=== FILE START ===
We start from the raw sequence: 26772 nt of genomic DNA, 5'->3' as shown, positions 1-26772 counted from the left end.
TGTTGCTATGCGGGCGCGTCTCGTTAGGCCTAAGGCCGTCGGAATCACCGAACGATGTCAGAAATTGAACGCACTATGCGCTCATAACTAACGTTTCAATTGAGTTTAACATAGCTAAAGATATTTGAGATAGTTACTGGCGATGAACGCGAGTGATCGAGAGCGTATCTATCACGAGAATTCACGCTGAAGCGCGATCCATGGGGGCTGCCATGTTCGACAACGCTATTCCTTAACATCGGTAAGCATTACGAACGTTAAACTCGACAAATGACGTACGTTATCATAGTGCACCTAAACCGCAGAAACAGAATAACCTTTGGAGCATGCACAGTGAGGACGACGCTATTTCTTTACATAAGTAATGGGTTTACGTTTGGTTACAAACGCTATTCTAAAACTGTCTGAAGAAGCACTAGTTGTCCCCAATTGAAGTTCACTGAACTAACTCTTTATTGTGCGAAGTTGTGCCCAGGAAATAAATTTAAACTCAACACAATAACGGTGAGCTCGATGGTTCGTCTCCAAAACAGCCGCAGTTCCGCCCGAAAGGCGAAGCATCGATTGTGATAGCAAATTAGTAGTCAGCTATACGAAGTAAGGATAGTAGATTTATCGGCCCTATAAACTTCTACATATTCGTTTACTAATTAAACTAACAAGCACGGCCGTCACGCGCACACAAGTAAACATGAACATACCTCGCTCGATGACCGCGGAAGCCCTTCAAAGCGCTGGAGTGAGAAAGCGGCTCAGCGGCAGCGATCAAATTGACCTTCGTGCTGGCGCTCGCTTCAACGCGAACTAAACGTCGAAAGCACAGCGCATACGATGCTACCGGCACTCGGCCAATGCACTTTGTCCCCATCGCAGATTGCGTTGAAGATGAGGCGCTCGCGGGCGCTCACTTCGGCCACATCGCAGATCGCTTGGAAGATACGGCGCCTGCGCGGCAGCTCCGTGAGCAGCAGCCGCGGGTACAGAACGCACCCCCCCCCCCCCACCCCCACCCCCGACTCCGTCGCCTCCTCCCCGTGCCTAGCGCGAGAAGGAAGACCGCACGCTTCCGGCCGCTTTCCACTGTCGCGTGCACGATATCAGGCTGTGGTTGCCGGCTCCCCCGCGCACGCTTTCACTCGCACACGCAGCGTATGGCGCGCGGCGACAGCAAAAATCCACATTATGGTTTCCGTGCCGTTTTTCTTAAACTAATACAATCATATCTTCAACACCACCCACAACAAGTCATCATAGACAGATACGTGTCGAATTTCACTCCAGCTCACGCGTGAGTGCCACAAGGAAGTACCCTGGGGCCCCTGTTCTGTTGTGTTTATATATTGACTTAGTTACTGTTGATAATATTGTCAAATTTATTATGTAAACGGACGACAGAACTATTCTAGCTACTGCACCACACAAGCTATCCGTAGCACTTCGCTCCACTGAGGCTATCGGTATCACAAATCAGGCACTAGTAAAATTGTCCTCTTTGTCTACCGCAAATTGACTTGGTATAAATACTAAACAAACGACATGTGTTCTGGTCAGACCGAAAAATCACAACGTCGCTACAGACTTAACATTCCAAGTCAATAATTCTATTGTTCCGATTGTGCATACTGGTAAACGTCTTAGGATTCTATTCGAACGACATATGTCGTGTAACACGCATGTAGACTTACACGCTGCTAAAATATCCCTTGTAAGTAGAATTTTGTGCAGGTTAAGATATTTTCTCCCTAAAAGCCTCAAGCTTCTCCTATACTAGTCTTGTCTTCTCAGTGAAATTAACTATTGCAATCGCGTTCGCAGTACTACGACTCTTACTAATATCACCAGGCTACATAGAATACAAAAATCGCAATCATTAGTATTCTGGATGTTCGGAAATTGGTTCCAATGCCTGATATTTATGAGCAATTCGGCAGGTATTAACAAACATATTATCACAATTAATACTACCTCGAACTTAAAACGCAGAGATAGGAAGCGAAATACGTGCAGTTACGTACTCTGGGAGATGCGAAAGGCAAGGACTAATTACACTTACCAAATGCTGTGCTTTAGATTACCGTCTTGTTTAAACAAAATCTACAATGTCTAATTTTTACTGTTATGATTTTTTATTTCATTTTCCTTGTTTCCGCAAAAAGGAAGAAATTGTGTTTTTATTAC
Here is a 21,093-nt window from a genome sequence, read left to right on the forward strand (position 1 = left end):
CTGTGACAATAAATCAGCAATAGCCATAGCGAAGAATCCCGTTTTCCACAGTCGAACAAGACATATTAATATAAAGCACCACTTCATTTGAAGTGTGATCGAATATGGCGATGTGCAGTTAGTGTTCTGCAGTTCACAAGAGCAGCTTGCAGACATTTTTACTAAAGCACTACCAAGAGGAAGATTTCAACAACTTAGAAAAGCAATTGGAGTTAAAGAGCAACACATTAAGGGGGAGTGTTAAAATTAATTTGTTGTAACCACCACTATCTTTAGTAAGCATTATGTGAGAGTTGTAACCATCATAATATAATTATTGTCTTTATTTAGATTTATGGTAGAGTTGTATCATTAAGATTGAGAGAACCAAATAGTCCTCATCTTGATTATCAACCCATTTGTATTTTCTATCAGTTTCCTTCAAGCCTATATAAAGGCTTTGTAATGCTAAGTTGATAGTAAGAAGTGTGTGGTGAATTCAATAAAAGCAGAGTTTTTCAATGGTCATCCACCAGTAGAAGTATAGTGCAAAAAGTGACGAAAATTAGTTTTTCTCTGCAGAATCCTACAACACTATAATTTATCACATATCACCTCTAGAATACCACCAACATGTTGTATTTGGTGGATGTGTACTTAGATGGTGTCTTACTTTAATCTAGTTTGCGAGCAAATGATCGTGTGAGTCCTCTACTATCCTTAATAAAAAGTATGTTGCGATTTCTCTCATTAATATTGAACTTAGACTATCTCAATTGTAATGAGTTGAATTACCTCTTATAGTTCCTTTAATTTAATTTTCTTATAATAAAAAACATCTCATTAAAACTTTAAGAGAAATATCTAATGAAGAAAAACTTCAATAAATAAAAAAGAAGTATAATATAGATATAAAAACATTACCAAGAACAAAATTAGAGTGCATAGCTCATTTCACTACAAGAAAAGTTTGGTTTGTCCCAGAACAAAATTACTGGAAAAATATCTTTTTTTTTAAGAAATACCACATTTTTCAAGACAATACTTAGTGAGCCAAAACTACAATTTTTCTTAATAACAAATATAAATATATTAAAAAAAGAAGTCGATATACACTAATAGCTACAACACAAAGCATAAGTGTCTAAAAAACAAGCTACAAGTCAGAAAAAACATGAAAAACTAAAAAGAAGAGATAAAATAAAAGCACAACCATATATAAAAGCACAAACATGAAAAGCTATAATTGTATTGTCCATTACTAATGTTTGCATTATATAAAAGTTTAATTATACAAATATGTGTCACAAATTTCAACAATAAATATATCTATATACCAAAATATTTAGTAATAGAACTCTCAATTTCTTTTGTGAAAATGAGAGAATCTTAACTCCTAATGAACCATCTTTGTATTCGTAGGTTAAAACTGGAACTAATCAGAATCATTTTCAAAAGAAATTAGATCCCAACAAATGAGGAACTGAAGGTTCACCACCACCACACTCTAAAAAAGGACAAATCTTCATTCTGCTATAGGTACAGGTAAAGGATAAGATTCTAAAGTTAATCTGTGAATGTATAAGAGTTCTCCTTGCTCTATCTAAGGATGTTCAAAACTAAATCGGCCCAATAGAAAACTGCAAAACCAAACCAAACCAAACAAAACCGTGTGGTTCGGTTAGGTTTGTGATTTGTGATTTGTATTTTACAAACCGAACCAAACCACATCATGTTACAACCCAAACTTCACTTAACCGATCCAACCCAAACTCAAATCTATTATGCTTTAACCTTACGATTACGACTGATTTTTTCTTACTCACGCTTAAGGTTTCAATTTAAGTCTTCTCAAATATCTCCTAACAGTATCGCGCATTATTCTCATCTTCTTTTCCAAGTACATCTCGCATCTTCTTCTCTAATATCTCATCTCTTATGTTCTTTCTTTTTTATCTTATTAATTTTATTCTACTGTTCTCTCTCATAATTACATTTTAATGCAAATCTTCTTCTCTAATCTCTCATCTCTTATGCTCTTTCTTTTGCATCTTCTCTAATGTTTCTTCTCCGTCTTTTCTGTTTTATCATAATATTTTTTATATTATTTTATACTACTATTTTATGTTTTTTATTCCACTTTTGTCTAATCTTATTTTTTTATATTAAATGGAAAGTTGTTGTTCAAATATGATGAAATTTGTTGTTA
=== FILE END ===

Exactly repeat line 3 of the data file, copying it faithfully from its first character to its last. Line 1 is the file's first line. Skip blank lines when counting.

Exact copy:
Here is a 21,093-nt window from a genome sequence, read left to right on the forward strand (position 1 = left end):